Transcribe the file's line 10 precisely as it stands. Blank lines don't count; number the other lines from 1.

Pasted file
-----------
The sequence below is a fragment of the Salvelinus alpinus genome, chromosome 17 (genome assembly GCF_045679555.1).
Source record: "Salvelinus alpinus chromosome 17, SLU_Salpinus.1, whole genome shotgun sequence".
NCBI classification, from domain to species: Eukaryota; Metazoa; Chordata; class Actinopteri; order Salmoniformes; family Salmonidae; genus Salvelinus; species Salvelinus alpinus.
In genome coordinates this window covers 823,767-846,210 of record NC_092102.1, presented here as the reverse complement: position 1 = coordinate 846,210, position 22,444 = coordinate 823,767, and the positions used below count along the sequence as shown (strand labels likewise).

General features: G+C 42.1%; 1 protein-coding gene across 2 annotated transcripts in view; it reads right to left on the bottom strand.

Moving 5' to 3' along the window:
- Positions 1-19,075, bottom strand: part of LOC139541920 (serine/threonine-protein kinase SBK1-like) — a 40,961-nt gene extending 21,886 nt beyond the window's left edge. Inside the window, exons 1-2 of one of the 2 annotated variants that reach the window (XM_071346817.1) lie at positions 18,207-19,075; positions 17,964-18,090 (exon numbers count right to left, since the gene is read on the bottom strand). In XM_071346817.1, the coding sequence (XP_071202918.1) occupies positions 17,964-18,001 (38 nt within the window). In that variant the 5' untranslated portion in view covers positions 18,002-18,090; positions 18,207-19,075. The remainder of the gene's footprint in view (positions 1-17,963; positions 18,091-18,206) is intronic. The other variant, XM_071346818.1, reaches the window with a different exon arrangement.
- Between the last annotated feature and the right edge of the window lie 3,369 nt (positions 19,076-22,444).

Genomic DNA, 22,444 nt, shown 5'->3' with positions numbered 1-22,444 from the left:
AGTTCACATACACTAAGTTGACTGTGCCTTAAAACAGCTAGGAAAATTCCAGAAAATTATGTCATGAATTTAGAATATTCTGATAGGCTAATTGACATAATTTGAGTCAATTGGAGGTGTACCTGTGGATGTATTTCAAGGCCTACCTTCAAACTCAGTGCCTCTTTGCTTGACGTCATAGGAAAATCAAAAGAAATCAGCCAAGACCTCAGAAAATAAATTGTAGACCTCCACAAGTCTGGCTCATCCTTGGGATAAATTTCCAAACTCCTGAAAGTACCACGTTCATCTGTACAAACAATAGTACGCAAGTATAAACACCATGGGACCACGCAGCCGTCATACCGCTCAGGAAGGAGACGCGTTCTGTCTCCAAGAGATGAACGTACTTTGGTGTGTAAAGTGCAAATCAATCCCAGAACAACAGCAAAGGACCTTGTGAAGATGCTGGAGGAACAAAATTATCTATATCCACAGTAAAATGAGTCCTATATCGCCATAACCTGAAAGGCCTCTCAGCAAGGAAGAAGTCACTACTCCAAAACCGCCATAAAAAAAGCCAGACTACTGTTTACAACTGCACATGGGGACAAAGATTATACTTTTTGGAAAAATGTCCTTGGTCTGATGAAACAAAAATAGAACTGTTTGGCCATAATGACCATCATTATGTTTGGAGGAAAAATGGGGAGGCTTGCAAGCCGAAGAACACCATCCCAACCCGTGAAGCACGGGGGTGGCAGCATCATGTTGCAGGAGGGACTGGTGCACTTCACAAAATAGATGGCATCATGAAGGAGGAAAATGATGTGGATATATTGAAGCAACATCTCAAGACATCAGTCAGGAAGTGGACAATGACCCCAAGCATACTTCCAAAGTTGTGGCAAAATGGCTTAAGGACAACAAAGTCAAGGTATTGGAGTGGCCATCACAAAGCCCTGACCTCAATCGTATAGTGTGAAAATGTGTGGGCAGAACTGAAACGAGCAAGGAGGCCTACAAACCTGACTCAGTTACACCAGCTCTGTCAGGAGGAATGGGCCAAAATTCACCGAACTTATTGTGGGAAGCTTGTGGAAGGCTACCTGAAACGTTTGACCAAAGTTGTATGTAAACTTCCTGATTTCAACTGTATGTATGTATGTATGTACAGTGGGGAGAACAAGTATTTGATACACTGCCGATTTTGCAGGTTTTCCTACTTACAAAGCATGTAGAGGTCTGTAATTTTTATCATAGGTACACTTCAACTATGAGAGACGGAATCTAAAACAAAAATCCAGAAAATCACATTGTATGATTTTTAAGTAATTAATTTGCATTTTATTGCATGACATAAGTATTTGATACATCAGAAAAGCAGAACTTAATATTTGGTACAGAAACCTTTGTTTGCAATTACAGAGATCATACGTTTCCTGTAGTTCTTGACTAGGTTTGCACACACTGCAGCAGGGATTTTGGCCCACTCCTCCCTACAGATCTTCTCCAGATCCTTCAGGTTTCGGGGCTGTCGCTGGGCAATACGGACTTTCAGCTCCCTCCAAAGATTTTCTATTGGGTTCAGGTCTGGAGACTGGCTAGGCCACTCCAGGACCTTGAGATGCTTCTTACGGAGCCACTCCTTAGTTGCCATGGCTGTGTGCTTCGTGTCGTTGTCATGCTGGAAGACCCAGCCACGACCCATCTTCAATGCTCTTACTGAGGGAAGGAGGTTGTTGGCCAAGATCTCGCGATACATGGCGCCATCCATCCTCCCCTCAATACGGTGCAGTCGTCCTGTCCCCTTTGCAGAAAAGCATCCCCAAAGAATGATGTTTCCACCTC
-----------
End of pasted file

AGTTCACATACACTAAGTTGACTGTGCCTTAAAACAGCTAGGAAAATTCCAGAAAATTATGTCATGAATTTAGAATATTCTGATAGGCTAATTGACATAATTTGAGTCAATTGGAGGTGTACCTGTGGATGTATTTCAAGGCCTACCTTCAAACTCAGTGCCTCTTTGCTTGACGTCATAGGAAAATCAAAAGAAATCAGCCAAGACCTCAGAAAATAAATTGTAGACCTCCACAAGTCTGGCTCATCCTTGGGATAAATTTCCAAACTCCTGAAAGTACCACGTTCATCTGTACAAACAATAGTACGCAAGTATAAACACCATGGGACCACGCAGCCGTCATACCGCTCAGGAAGGAGACGCGTTCTGTCTCCAAGAGATGAACGTACTTTGGTGTGTAAAGTGCAAATCAATCCCAGAACAACAGCAAAGGACCTTGTGAAGATGCTGGAGGAACAAAATTATCTATATCCACAGTAAAATGAGTCCTATATCGCCATAACCTGAAAGGCCTCTCAGCAAGGAAGAAGTCACTACTCCAAAACCGCCATAAAAAAAGCCAGACTACTGTTTACAACTGCACATGGGGACAAAGATTATACTTTTTGGAAAAATGTCCTTGGTCTGATGAAACAAAAATAGAACTGTTTGGCCATAATGACCATCATTATGTTTGGAGGAAAAATGGGGAGGCTTGCAAGCCGAAGAACACCATCCCAACCCGTGAAGCACGGGGGTGGCAGCATCATGTTGCAGGAGGGACTGGTGCACTTCACAAAATAGATGGCATCATGAAGGAGGAAAATGATGTGGATATATTGAAGCAACATCTCAAGACATCAGTCAGGAAGTGGACAATGACCCCAAGCATACTTCCAAAGTTGTGGCAAAATGGCTTAAGGACAACAAAGTCAAGGTATTGGAGTGGCCATCACAAAGCCCTGACCTCAATCGTATAGTGTGAAAATGTGTGGGCAGAACTGAAACGAGCAAGGAGGCCTACAAACCTGACTCAGTTACACCAGCTCTGTCAGGAGGAATGGGCCAAAATTCACCGAACTTATTGTGGGAAGCTTGTGGAAGGCTACCTGAAACGTTTGACCAAAGTTGTATGTAAACTTCCTGATTTCAACTGTATGTATGTATGTATGTACAGTGGGGAGAACAAGTATTTGATACACTGCCGATTTTGCAGGTTTTCCTACTTACAAAGCATGTAGAGGTCTGTAATTTTTATCATAGGTACACTTCAACTATGAGAGACGGAATCTAAAACAAAAATCCAGAAAATCACATTGTATGATTTTTAAGTAATTAATTTGCATTTTATTGCATGACATAAGTATTTGATACATCAGAAAAGCAGAACTTAATATTTGGTACAGAAACCTTTGTTTGCAATTACAGAGATCATACGTTTCCTGTAGTTCTTGACTAGGTTTGCACACACTGCAGCAGGGATTTTGGCCCACTCCTCCCTACAGATCTTCTCCAGATCCTTCAGGTTTCGGGGCTGTCGCTGGGCAATACGGACTTTCAGCTCCCTCCAAAGATTTTCTATTGGGTTCAGGTCTGGAGACTGGCTAGGCCACTCCAGGACCTTGAGATGCTTCTTACGGAGCCACTCCTTAGTTGCCATGGCTGTGTGCTTCGTGTCGTTGTCATGCTGGAAGACCCAGCCACGACCCATCTTCAATGCTCTTACTGAGGGAAGGAGGTTGTTGGCCAAGATCTCGCGATACATGGCGCCATCCATCCTCCCCTCAATACGGTGCAGTCGTCCTGTCCCCTTTGCAGAAAAGCATCCCCAAAGAATGATGTTTCCACCTC